High in the Ecuadorian Andes, underground springs bubble up from deep in the earth. As tiny streams trickle through the forest, they combine with snowmelt and mix with the volcanic clay of eastern Ecuador. These are among the most fertile soils in the world and they bring to life an exuberant variety of flora—from towering trees to minuscule mosses and all types of ferns and flowers in between. They, in turn, harbor an endless variety of animal and bird life. But the journey of these waters is just beginning.
They continue their course into the wilderness until they join one of the world’s largest river systems, forming a massive web of waterways. In Ecuador, this lush region is known as “El Oriente,” or The East, part of the massive Amazon basin. It is among the world’s most biodiverse regions, and certainly one of its most fantastic. It spreads out over more than a third of Ecuador, yet only four percent of the nation’s people live here. Among the endless network of streams and rivulets, you’re more likely to see the rainforest’s other residents: caimans, monkeys, birds, and pink dolphins. To say nothing of the indigenous tribes that still eke out a living in the jungles.
Head Deep into the Amazon
The small size of our group allows us to explore this primitive part of the world at a gentle pace. You’ll make your way from the frontier town of Coca via motorized canoe, a modern-day version of the traditional mode of river transit, to a lodge nestled within a private reserve on the shores of Pilchicocha Lake. The ride on the Napo River with your motorista, or canoe pilot—with water splashing by your side and the river’s banks gloriously unfolding on either side of you—is the perfect way to enter this remarkable and breathtaking world. From your very first moment on the waters of the Napo, you’ll get caught up in the expedition spirit that brought so many explorers here before you. And once you see the Sacha Lodge, with its thatched-roof huts embraced by the jungle, you’ll feel completely immersed in the spirit of an Amazon safari.
Revel in a Paradise of Flora and Fauna
Throughout your stay at Sacha Lodge, you’ll venture into the mighty Amazon by canoe and by foot, by day and by night, giving you the most intimate experience there is. You may, for instance, try your hand at catching some legendary piranha. The legendary sharp-toothed fish makes the murky waters of some nearby lakes its home—but they are surprisingly easy to catch, as your naturalist guide will demonstrate. The white caiman and the water monkey fish are also key parts of this fragile ecosystem.
You may notice other colorful creatures along the water’s edge as you head out on expeditions via traditional dugout canoe. Pools of mud on the shore have become enriched with minerals that attract countless parrots and parakeets. These parrot clay licks, as they are called, actually save the lives of many birds as the clay essentially neutralizes toxic seeds or unripe fruits they’ve eaten that would otherwise harm them.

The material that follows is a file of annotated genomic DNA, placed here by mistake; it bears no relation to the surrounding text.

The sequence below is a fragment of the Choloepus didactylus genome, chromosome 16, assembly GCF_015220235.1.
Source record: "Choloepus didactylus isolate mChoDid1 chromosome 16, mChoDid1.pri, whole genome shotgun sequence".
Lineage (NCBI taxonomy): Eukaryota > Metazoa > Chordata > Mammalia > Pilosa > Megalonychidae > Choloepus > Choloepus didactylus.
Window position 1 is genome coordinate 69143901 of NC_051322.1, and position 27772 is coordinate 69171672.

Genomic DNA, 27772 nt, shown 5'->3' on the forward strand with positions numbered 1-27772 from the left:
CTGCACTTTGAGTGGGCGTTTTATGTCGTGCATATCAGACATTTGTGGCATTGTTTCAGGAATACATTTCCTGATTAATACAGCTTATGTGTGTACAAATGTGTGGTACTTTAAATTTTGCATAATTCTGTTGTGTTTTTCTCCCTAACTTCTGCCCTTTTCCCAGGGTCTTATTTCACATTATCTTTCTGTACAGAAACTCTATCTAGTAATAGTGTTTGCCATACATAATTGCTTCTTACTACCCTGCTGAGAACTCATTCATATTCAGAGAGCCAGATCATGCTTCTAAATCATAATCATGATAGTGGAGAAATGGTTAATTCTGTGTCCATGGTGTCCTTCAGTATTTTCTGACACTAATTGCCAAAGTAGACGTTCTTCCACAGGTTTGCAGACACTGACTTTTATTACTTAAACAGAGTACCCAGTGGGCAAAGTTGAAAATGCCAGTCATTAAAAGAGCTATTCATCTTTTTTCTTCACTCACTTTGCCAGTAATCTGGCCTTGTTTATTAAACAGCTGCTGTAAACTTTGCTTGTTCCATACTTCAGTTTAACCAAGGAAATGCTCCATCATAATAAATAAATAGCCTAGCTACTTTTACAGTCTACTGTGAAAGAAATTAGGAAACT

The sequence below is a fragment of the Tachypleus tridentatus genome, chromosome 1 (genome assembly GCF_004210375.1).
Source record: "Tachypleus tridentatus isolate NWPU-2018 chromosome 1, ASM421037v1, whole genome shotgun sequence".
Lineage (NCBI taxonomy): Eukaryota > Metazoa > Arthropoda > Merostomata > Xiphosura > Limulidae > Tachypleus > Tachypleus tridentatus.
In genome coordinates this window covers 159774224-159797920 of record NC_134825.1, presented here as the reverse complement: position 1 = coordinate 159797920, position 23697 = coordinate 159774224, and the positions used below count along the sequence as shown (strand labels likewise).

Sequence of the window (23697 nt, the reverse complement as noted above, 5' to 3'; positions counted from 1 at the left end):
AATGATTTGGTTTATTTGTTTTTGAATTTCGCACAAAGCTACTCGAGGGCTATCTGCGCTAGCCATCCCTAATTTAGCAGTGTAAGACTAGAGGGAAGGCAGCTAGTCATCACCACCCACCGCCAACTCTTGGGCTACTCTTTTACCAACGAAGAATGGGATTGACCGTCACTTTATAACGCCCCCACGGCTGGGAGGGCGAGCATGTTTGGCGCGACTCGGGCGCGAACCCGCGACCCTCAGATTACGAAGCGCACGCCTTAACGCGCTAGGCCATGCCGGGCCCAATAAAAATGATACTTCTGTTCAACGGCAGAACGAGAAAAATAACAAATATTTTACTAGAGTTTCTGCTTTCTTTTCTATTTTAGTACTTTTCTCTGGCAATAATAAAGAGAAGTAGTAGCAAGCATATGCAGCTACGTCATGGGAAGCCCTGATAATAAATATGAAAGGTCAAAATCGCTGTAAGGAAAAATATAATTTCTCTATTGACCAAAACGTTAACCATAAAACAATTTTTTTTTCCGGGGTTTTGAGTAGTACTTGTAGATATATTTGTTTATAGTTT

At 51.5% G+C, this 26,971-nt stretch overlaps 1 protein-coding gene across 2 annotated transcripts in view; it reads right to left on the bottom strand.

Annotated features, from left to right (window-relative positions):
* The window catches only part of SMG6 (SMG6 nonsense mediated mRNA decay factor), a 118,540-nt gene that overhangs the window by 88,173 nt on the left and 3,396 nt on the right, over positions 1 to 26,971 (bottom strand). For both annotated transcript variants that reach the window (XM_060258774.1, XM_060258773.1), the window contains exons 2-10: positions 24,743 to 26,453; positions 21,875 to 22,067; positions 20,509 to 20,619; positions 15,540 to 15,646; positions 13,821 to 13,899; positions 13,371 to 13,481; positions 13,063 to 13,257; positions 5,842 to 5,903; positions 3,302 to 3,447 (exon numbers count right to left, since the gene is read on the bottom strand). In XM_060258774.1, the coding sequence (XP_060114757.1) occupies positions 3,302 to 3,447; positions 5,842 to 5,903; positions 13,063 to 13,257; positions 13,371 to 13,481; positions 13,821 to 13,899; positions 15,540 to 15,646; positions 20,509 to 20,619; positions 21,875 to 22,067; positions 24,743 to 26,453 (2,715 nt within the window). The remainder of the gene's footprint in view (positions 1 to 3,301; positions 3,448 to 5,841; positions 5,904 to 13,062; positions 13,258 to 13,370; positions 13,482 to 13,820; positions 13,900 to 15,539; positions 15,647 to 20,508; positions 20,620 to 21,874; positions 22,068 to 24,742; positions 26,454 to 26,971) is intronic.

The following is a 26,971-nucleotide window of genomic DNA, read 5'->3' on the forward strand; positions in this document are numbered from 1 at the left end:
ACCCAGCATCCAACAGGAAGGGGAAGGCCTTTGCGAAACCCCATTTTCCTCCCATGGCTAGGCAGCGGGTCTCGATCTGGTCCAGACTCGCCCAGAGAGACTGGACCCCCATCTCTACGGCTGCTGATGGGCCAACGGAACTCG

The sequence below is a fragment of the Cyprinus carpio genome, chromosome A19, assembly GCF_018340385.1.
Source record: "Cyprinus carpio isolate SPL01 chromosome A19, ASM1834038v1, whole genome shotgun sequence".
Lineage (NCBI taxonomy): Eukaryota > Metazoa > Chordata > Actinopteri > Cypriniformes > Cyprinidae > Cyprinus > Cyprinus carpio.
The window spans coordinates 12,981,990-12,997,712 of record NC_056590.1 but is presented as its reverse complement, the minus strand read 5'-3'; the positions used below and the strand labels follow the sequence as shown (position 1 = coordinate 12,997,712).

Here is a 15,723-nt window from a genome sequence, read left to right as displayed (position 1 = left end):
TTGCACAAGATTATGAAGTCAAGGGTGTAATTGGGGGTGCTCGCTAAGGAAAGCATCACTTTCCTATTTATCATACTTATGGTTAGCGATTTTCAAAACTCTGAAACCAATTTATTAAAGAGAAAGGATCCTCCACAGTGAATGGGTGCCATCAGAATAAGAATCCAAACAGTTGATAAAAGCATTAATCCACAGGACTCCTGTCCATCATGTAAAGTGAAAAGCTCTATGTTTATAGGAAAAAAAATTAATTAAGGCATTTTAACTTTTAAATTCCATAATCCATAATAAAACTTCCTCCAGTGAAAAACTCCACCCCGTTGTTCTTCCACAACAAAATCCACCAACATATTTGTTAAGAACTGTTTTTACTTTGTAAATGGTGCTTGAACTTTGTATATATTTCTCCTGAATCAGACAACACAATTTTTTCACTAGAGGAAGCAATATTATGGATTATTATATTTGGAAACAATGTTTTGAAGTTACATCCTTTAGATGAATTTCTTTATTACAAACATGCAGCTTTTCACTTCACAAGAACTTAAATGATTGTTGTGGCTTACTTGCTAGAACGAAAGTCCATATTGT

But you won’t have to go far to witness one of the world’s most bio-diverse wilderness spaces. Just step outside your hut and you may spot any of eight species of monkeys cavorting in the treetops, from the tiny pygmy marmoset to the 17-pound red howler. Anteaters, sloths, ocelots, and numerous types of frogs may also be keeping you company.
For bird lovers, almost 600 species have been identified around the lodge alone. You’re likely to see many of them when you venture along the Canopy Walk, one of just a few self-standing suspension canopy walkways in the world. This invigorating “floating” pathway spans 900 feet and provides magnificent views from 120 feet above the forest floor.
Alternately, visit the lodge’s tranquil Butterfly House, a magical menagerie of colorful winged creatures. Here, in one of the largest butterfly breeding farms in Ecuador, you may see transparent, glass-wing butterflies, resplendent blue morphs, vibrant tiger longwings, and many others.
Preserving a Way of Life
Tribal residents of the Amazon Rainforests also inspire fascination. Amazonian Kichwas have lived along the Napo River’s banks for centuries. Until relatively recently, they—like other tribes up and down the Amazon and its tributaries—lived their days in a pure and primitive state, untouched by civilization as we know it. As modern man encroached, they imposed their moral and religious values on the tribes and exploited their resources for profit.
Many tribes survived. And though they can never again return to the ways of their ancestors, they strive to keep long-cherished traditions alive. The Kichwa, in particular, have had to fight to retain much of their land. As recently as 1992, Ecuador returned 2.75 million acres of land to them. Their traditions are critical to understanding the Amazon and you can examine them in depth at the Nueva Providencia Kichwa Interpretation Center. A group of local women are on hand here to share intimate details of their customs, cuisine and culture. You can support them and their tribes by purchasing their handmade crafts.
Magnificent beauty … an immersive lodge expedition … fascinating cultures clinging to tradition. Visit this magnificent country with Gate 1 Travel!